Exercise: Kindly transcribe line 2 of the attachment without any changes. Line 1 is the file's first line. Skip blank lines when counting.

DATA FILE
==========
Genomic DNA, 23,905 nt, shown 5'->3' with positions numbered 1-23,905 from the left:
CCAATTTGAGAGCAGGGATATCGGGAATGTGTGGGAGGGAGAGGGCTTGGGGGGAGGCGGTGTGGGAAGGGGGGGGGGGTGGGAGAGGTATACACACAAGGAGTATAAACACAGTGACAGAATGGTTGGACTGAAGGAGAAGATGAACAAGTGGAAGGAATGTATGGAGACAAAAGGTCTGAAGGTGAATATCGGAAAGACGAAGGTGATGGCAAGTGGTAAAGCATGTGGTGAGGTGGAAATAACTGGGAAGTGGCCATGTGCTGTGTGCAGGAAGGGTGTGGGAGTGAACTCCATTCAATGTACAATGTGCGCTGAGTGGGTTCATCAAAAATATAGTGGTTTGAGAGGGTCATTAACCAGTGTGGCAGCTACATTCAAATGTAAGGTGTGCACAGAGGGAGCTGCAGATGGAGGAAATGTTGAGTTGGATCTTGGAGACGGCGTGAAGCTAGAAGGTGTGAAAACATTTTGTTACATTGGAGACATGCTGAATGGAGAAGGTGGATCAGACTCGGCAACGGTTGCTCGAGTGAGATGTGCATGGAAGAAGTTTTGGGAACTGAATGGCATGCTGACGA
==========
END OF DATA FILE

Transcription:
CCAATTTGAGAGCAGGGATATCGGGAATGTGTGGGAGGGAGAGGGCTTGGGGGGAGGCGGTGTGGGAAGGGGGGGGGGGTGGGAGAGGTATACACACAAGGAGTATAAACACAGTGACAGAATGGTTGGACTGAAGGAGAAGATGAACAAGTGGAAGGAATGTATGGAGACAAAAGGTCTGAAGGTGAATATCGGAAAGACGAAGGTGATGGCAAGTGGTAAAGCATGTGGTGAGGTGGAAATAACTGGGAAGTGGCCATGTGCTGTGTGCAGGAAGGGTGTGGGAGTGAACTCCATTCAATGTACAATGTGCGCTGAGTGGGTTCATCAAAAATATAGTGGTTTGAGAGGGTCATTAACCAGTGTGGCAGCTACATTCAAATGTAAGGTGTGCACAGAGGGAGCTGCAGATGGAGGAAATGTTGAGTTGGATCTTGGAGACGGCGTGAAGCTAGAAGGTGTGAAAACATTTTGTTACATTGGAGACATGCTGAATGGAGAAGGTGGATCAGACTCGGCAACGGTTGCTCGAGTGAGATGTGCATGGAAGAAGTTTTGGGAACTGAATGGCATGCTGACGA